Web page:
Þórr

Primary Sources

    Secondary Sources

    • Cleasby, Richard and Vigfússon Guðbrandur. An Icelandic-English Dictionary. Oxford: Clarendon Press, 1957. Print.
anonymous
Þórr (non.)
Thor (en.)
In The Prose Edda he is the son of Óðinn and the giantess Jörð. However, in Heimskringla he is a mortal.
Snorri Sturluson (is.)
b. 1179
d. 1241
Nationality: Icelandic
Snorri was an Icelandic statesman, scholar, and author who is credited with writing Heimskringla, The Prose Edda, and possibly Egil's Saga.
AM 738 4to Edda Oblongata This manuscript is known by its shelf mark AM 738. However, it is also known as the Edda Oblongata because because its height is unusually tall compared to its width. It was created circa 1680 by an unknown scribe.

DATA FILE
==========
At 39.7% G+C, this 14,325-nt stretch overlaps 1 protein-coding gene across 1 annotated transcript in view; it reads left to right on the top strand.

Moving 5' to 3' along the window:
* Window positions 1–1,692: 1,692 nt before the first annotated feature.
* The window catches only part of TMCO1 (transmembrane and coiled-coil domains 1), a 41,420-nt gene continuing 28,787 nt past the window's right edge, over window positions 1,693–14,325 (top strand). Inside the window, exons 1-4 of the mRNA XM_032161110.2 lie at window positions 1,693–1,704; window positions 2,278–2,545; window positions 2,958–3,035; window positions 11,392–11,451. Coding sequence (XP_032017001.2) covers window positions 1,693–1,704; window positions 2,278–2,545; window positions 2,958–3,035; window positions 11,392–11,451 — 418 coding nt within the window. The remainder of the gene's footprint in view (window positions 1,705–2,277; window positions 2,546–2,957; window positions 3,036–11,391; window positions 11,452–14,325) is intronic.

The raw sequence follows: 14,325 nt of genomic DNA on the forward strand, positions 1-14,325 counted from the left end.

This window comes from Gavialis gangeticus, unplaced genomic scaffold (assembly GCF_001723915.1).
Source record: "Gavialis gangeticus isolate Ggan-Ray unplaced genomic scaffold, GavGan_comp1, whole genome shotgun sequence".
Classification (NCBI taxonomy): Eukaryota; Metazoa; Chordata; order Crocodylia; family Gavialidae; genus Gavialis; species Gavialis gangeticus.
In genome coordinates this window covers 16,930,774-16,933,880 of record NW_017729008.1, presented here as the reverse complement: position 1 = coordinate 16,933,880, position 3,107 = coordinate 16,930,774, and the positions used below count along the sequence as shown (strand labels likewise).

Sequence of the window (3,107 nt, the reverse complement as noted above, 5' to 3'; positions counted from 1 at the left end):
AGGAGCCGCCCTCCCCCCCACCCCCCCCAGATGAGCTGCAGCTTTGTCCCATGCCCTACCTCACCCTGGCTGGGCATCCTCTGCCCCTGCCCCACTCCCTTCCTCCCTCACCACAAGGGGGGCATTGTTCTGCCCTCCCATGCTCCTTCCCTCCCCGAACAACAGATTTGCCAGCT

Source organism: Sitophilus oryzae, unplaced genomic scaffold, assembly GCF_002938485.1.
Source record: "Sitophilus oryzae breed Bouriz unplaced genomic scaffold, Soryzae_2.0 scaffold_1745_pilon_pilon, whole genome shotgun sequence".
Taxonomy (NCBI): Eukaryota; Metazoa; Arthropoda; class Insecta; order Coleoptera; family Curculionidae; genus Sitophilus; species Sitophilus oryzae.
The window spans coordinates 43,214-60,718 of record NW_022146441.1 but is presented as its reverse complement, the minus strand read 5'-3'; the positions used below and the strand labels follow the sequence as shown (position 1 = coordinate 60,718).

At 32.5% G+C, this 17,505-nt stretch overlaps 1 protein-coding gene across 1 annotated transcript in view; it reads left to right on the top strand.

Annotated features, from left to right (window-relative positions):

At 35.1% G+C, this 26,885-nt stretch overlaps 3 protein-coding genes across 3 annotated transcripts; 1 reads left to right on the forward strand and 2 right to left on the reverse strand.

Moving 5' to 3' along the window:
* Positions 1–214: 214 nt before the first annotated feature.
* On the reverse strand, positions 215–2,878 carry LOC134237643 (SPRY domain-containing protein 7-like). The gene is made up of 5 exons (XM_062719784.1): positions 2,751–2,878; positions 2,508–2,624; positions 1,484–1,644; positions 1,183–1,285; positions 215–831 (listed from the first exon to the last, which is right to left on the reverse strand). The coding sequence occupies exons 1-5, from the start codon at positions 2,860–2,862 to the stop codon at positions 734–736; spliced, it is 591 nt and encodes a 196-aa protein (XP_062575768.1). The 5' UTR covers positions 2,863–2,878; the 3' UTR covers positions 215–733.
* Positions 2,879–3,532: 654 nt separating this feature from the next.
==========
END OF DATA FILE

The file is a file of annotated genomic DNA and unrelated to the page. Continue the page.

Prose Edda Snorri Sturluson's thirteenth-century prose work concerning Old Norse mythology and poetics.
EdduKvæði The Poetic Edda This collection of eddic poems was compiled by an anonymous scholar in Iceland in the twelfth century. It was for a time mistakenly attributed to a scholar named Sæmundr hinn fróði (1056–1133) and thus was known as Sæmundar Edda.
Mjöllnir (non.)
Mjollnir (en.)
Þórr's hammer that returns to his hand after he throws it.
Járngreipr (non.)
Jarngreipr (en.)
The iron gloves that Þórr uses when he wields his hammer Mjöllnir.
Megingjarðar (non.)
Megingjardar (en.)
Þórr's belt that doubles his strength when he puts it on.